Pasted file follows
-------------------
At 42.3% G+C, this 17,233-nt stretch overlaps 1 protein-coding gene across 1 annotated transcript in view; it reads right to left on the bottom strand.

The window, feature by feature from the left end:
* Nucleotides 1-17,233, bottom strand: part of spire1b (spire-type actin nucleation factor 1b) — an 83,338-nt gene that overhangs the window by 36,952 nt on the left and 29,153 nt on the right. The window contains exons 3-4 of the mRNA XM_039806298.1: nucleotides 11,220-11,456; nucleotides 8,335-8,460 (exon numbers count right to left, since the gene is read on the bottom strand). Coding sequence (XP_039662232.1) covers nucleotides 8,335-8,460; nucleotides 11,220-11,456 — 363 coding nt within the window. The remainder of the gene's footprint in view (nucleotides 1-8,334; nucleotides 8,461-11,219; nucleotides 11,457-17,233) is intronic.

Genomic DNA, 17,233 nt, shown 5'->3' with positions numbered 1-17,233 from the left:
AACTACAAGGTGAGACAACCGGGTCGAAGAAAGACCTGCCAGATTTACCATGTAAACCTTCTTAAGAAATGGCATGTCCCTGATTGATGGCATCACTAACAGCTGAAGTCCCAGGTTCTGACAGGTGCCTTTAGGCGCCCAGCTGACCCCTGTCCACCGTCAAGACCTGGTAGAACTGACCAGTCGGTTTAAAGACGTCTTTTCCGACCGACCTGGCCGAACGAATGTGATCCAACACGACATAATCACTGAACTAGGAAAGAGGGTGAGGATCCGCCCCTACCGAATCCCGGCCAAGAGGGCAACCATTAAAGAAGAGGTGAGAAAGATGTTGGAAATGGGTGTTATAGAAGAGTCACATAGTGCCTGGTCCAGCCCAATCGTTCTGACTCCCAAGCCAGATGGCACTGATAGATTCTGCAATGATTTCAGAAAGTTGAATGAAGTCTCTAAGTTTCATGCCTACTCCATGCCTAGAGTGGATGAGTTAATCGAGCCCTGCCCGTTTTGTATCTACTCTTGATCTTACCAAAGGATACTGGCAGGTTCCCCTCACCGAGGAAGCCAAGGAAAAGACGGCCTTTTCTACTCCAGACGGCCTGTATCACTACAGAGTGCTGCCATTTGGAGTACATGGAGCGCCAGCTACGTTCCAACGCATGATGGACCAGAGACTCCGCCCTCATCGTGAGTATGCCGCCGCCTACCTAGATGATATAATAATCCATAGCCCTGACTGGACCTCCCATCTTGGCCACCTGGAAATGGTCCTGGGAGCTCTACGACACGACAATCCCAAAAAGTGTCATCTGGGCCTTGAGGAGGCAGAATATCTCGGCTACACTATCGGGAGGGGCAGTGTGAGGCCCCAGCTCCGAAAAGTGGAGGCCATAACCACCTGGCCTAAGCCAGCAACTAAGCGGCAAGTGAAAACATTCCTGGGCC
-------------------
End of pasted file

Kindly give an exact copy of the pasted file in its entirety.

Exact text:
At 42.3% G+C, this 17,233-nt stretch overlaps 1 protein-coding gene across 1 annotated transcript in view; it reads right to left on the bottom strand.

The window, feature by feature from the left end:
* Nucleotides 1-17,233, bottom strand: part of spire1b (spire-type actin nucleation factor 1b) — an 83,338-nt gene that overhangs the window by 36,952 nt on the left and 29,153 nt on the right. The window contains exons 3-4 of the mRNA XM_039806298.1: nucleotides 11,220-11,456; nucleotides 8,335-8,460 (exon numbers count right to left, since the gene is read on the bottom strand). Coding sequence (XP_039662232.1) covers nucleotides 8,335-8,460; nucleotides 11,220-11,456 — 363 coding nt within the window. The remainder of the gene's footprint in view (nucleotides 1-8,334; nucleotides 8,461-11,219; nucleotides 11,457-17,233) is intronic.

Genomic DNA, 17,233 nt, shown 5'->3' with positions numbered 1-17,233 from the left:
AACTACAAGGTGAGACAACCGGGTCGAAGAAAGACCTGCCAGATTTACCATGTAAACCTTCTTAAGAAATGGCATGTCCCTGATTGATGGCATCACTAACAGCTGAAGTCCCAGGTTCTGACAGGTGCCTTTAGGCGCCCAGCTGACCCCTGTCCACCGTCAAGACCTGGTAGAACTGACCAGTCGGTTTAAAGACGTCTTTTCCGACCGACCTGGCCGAACGAATGTGATCCAACACGACATAATCACTGAACTAGGAAAGAGGGTGAGGATCCGCCCCTACCGAATCCCGGCCAAGAGGGCAACCATTAAAGAAGAGGTGAGAAAGATGTTGGAAATGGGTGTTATAGAAGAGTCACATAGTGCCTGGTCCAGCCCAATCGTTCTGACTCCCAAGCCAGATGGCACTGATAGATTCTGCAATGATTTCAGAAAGTTGAATGAAGTCTCTAAGTTTCATGCCTACTCCATGCCTAGAGTGGATGAGTTAATCGAGCCCTGCCCGTTTTGTATCTACTCTTGATCTTACCAAAGGATACTGGCAGGTTCCCCTCACCGAGGAAGCCAAGGAAAAGACGGCCTTTTCTACTCCAGACGGCCTGTATCACTACAGAGTGCTGCCATTTGGAGTACATGGAGCGCCAGCTACGTTCCAACGCATGATGGACCAGAGACTCCGCCCTCATCGTGAGTATGCCGCCGCCTACCTAGATGATATAATAATCCATAGCCCTGACTGGACCTCCCATCTTGGCCACCTGGAAATGGTCCTGGGAGCTCTACGACACGACAATCCCAAAAAGTGTCATCTGGGCCTTGAGGAGGCAGAATATCTCGGCTACACTATCGGGAGGGGCAGTGTGAGGCCCCAGCTCCGAAAAGTGGAGGCCATAACCACCTGGCCTAAGCCAGCAACTAAGCGGCAAGTGAAAACATTCCTGGGCC